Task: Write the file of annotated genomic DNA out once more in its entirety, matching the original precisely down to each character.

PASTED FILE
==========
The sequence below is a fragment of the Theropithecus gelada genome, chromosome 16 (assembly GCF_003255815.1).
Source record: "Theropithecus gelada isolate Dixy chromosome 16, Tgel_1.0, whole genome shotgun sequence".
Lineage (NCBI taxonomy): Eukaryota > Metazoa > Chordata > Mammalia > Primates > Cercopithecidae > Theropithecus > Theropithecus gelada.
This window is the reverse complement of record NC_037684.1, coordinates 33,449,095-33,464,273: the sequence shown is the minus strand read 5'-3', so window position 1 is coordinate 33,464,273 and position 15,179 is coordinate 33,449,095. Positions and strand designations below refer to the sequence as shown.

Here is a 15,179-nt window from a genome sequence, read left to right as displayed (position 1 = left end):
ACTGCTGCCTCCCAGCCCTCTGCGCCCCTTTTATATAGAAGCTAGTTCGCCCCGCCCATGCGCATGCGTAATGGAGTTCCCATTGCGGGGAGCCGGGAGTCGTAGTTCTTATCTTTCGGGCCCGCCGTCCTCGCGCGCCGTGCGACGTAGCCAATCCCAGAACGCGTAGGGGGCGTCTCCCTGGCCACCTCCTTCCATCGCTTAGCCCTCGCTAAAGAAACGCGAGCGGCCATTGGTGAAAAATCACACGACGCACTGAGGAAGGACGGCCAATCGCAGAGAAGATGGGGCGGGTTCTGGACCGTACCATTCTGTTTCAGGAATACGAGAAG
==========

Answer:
The sequence below is a fragment of the Theropithecus gelada genome, chromosome 16 (assembly GCF_003255815.1).
Source record: "Theropithecus gelada isolate Dixy chromosome 16, Tgel_1.0, whole genome shotgun sequence".
Lineage (NCBI taxonomy): Eukaryota > Metazoa > Chordata > Mammalia > Primates > Cercopithecidae > Theropithecus > Theropithecus gelada.
This window is the reverse complement of record NC_037684.1, coordinates 33,449,095-33,464,273: the sequence shown is the minus strand read 5'-3', so window position 1 is coordinate 33,464,273 and position 15,179 is coordinate 33,449,095. Positions and strand designations below refer to the sequence as shown.

Here is a 15,179-nt window from a genome sequence, read left to right as displayed (position 1 = left end):
ACTGCTGCCTCCCAGCCCTCTGCGCCCCTTTTATATAGAAGCTAGTTCGCCCCGCCCATGCGCATGCGTAATGGAGTTCCCATTGCGGGGAGCCGGGAGTCGTAGTTCTTATCTTTCGGGCCCGCCGTCCTCGCGCGCCGTGCGACGTAGCCAATCCCAGAACGCGTAGGGGGCGTCTCCCTGGCCACCTCCTTCCATCGCTTAGCCCTCGCTAAAGAAACGCGAGCGGCCATTGGTGAAAAATCACACGACGCACTGAGGAAGGACGGCCAATCGCAGAGAAGATGGGGCGGGTTCTGGACCGTACCATTCTGTTTCAGGAATACGAGAAG